From 1960-1966, SNCC had been a key organisation in the nonviolent struggle for black equality. But in 1966, the election of a new leader - Stokely Carmichael - and frustration with both the slow pace of change and perceived inadequacy of the civil rights agenda led SNCC to radicalise. This statement sets out that new radical agenda. How does it differ from previous calls for equality and integration - and why?
The Black Panther Party Platform & Program (1966)
The Black Panther Party Platform & Program (1966)
The original 10-point plan and explanation of the Black Panther Party from 1966. Formed in Oakland, California by Huey P. Newton & Bobby Seale.
Stokely Carmichael, 'On Black Power' (October 1966)
Stokely Carmichael, 'On Black Power' (October 1966)
Text an audio of a speech by Carmichael in which he sets out his vision of Black Power and explains why the old aims and tactics (integration & nonviolence) no longer work.
Martin Luther King, "Black Power Defined" (June 11th 1967)
Martin Luther King, "Black Power Defined" (June 11th 1967)
In this speech, King sought to advocate a version of Black Power different to that pursued by Stokely Carmichael or the BPP. How does King's version differ - and what does it tell you about the problem in defining the term 'Black Power' itself?
Stokely Carmichael, "From Black Power to Pan-Africanism" (22/3/71)
Stokely Carmichael, "From Black Power to Pan-Africanism" (22/3/71)
By 1971, Carmichael was pursuing a Pan-Africanist agenda that the discrimination endured by African Americans was simply one manifestation of the global misery caused by European colonization. His speech described black power as part of a world-wide revolutionary freedom movement, with Africa's tradition of communalistic societies as the model for liberation in a post-capitalist future.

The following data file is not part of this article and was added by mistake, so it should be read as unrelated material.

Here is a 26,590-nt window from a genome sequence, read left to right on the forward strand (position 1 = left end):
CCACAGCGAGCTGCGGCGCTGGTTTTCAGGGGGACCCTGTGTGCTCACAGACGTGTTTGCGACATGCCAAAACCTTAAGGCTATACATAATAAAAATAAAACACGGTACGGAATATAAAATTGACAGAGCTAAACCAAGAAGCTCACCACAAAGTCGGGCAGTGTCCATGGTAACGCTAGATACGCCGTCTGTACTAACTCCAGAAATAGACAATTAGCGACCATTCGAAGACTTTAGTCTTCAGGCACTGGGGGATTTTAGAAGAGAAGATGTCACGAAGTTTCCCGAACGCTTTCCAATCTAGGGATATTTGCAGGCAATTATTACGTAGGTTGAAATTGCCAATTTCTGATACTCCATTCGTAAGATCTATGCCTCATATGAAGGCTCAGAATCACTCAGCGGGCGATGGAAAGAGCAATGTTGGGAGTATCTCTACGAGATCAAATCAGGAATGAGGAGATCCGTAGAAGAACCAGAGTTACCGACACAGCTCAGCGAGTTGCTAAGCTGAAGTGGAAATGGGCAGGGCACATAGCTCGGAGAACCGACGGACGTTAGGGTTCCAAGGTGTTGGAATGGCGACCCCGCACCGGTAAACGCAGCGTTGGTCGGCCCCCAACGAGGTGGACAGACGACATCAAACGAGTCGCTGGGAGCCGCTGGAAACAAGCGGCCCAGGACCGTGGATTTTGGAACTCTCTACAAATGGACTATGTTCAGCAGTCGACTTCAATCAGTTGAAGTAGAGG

Frank Benson Jones testifies before Congress
Frank Benson Jones testifies before Congress
The transcript of a congressional hearing into the Panthers. Here, an ex-member, Frank Benson Jones, explains why he joined the Party in 1968.
It's About Time: Black Panther Party Legacy & Alumni
It's About Time: Black Panther Party Legacy & Alumni
A website celebrating the past and a meeting place for past members. Take time to explore to find stories from the BPP's newspaper, photos, artwork and more from the period. A useful 'scrapbook' of opnions, images and experiences.
American Radicalism: The Black Panthers
American Radicalism: The Black Panthers
14 scanned documents from Michigan State University. Probably locally produced - these are all examples of the local Panther's use of print to further their cause. Click on the word 'pdf' next to the image to see the full original.
Seattle Black Panther Party  History and Memory Project
Seattle Black Panther Party History and Memory Project
A great site about the history of one the local chapters of the Black Panther Party. Filled with documents, oral histories, video clips. A useful resource for charting the local appeal of this national organisation.
Eldridge Cleaver Interview (1997)
Eldridge Cleaver Interview (1997)
Shortly before his death, and after a live that had led Cleaver's politics to shift to the right, this interview gave Cleaver - a writer and leading intellectual during the early years of the Panthers - a chance to reflect on the Party.